The chummy pow wow between Chinese Prime Minister Wen Jiabao and German Chancellor Angela Merkel in Germany this week seemed like all peas and gravy. Fourteen economic deals? Great. Twenty-two cooperation agreements? Even better. Any business is good business in a fragile global economy, right? Not so much. Growing ties between Beijing and Berlin don’t all bode well for the U.S., not to mention greater Europe.
For their part, Europeans fear China is taking over their continent by buying its way in. China’s recent purchases of Spanish and Greek bonds, for instance, have made it the flailing eurozone’s lender of last resort. China’s interests are clear: a surviving euro fuels demand for Chinese goods and allows China to diversify its massive dollar holdings. All the better for Germany. China’s “bond diplomacy” toward Greece is a godsend for Greek-debt-laden German banks that fear a Greek default.
As Europe’s ringleader, Germany could express its gratitude by softening its stance towards China on trade, the environment, and human rights. For example, China wants the EU to designate it a “market economy” within the WTO, which would make trade disputes against China more difficult, a demand the EU has so far resisted. Germany is also vying for the EU to drop its long-held arms embargo with China, a move the U.S. has long opposed.
Ultimately, growing trade ties to China could pull Berlin away from the West. As Marcus Walker argues in the Wall Street Journal this week: “When you’ve carved out a lucrative niche selling precision machinery and luxury cars to fast-growing emerging economies such as China, who needs stodgy old Europe?” There are already small signs of Germany peeling away. Germany sided with China and Russia in abstaining from NATO’s Libya intervention, and it has walked away from the ailing eurozone on numerous occasions.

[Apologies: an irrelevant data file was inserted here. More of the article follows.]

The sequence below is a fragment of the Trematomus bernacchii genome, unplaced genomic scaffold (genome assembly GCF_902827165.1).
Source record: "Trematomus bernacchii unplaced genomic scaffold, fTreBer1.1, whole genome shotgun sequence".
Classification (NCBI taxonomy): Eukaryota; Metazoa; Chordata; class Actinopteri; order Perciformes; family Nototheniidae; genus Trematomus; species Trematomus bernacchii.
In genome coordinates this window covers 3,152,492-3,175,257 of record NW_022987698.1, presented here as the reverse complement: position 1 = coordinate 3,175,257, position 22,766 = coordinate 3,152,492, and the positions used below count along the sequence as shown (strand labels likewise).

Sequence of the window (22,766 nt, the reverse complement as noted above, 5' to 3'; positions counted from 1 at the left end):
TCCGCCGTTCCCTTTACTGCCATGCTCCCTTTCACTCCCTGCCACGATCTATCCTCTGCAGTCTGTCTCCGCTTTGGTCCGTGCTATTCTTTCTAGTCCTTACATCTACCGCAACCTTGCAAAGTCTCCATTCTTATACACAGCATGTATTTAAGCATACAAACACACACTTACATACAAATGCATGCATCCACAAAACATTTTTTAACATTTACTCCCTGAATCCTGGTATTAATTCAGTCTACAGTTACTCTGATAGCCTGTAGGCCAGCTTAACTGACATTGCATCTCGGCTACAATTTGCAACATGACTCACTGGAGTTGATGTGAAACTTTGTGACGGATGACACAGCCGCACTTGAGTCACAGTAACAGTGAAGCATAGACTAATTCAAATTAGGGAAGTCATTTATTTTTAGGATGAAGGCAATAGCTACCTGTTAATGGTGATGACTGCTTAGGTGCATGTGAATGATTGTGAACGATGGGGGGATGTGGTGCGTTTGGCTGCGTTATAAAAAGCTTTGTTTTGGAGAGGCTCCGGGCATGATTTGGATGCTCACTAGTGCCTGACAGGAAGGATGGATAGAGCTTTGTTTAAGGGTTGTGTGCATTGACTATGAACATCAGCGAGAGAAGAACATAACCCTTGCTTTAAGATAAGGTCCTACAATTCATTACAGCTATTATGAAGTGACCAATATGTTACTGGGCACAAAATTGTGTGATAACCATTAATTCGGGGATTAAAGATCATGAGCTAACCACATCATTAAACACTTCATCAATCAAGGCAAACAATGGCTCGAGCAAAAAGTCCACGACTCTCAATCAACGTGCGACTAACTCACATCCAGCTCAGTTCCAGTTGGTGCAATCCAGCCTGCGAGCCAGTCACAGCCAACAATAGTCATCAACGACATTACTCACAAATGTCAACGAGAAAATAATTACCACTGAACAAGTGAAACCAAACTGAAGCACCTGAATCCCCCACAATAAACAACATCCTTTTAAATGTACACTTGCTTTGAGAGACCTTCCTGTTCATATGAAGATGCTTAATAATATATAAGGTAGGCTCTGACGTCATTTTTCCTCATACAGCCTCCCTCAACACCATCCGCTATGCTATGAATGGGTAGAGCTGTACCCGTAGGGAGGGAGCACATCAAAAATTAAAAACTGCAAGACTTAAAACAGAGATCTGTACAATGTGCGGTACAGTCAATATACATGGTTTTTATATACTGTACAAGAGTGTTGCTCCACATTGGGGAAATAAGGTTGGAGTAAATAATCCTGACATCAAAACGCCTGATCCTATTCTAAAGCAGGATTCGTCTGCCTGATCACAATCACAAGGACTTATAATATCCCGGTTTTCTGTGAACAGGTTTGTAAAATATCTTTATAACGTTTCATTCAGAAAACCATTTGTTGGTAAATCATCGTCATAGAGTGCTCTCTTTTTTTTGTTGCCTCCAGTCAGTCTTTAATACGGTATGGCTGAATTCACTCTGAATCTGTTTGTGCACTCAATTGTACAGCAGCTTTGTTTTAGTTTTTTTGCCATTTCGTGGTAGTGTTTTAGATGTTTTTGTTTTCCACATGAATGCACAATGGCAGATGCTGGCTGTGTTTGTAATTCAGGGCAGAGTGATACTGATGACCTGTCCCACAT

Then there’s the issue of economic “rebalancing.” Germany and China’s economies made out better during the downturn by relying heavily on exports, fueled by cheap currencies and low labor costs. The export-starved U.S., along with debt-heavy European countries like Greece and Portugal, have argued those dynamics killed their export markets and made the global recovery too reliant on their underwater consumers. Since then, the U.S. has pressured the world’s top two exporters to boost domestic consumption by paying higher wages or cutting taxes. But China and Germany teamed up to kill those proposals at last year’s G20 meeting in Seoul, South Korea. The more inroads the two countries make on trade, the less reliant they’ll be on Western consumer demand.
(Read How Germany Became the China of Europe)
But the risk cuts both ways. The more Germany and China rely on each other to fuel their export-led growth, the more their consumers become their only hope. And the weaker consumers in the U.S. and peripheral Europe become. In an interview with the Financial Times‘s Martin Wolf, Goldman Sachs economist Jim O’Neill says that’s the biggest threat to the global economic recovery.
“The single biggest risk is that I prove wrong on China,” [says O'Neill]. The danger is that its post-crisis recovery “has all been based on its own easy money and so it cannot adjust away from export-dependence as much as I think it is doing already. If this were to be the case, the recovery of many other economies will end up being more fragile than optimists realize, including that of Germany.
For now, Germany and China think they’re in the clear. It may take another crisis to temper their love affair.
(Read Does Germany know the secret to creating jobs?)